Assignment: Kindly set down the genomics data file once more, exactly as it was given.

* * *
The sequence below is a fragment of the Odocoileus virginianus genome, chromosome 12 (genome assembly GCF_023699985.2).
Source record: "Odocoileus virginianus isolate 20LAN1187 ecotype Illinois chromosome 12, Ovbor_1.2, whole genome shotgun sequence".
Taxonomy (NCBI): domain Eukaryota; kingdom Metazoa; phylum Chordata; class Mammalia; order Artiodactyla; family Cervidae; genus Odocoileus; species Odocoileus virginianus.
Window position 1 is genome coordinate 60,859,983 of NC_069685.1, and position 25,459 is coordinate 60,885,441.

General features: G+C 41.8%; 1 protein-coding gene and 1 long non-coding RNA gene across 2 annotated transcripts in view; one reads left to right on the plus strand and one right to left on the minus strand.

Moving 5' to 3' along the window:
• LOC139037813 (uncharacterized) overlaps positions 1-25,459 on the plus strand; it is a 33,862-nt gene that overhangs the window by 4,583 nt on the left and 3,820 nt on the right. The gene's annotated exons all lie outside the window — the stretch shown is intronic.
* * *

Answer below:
The sequence below is a fragment of the Odocoileus virginianus genome, chromosome 12 (genome assembly GCF_023699985.2).
Source record: "Odocoileus virginianus isolate 20LAN1187 ecotype Illinois chromosome 12, Ovbor_1.2, whole genome shotgun sequence".
Taxonomy (NCBI): domain Eukaryota; kingdom Metazoa; phylum Chordata; class Mammalia; order Artiodactyla; family Cervidae; genus Odocoileus; species Odocoileus virginianus.
Window position 1 is genome coordinate 60,859,983 of NC_069685.1, and position 25,459 is coordinate 60,885,441.

General features: G+C 41.8%; 1 protein-coding gene and 1 long non-coding RNA gene across 2 annotated transcripts in view; one reads left to right on the plus strand and one right to left on the minus strand.

Moving 5' to 3' along the window:
• LOC139037813 (uncharacterized) overlaps positions 1-25,459 on the plus strand; it is a 33,862-nt gene that overhangs the window by 4,583 nt on the left and 3,820 nt on the right. The gene's annotated exons all lie outside the window — the stretch shown is intronic.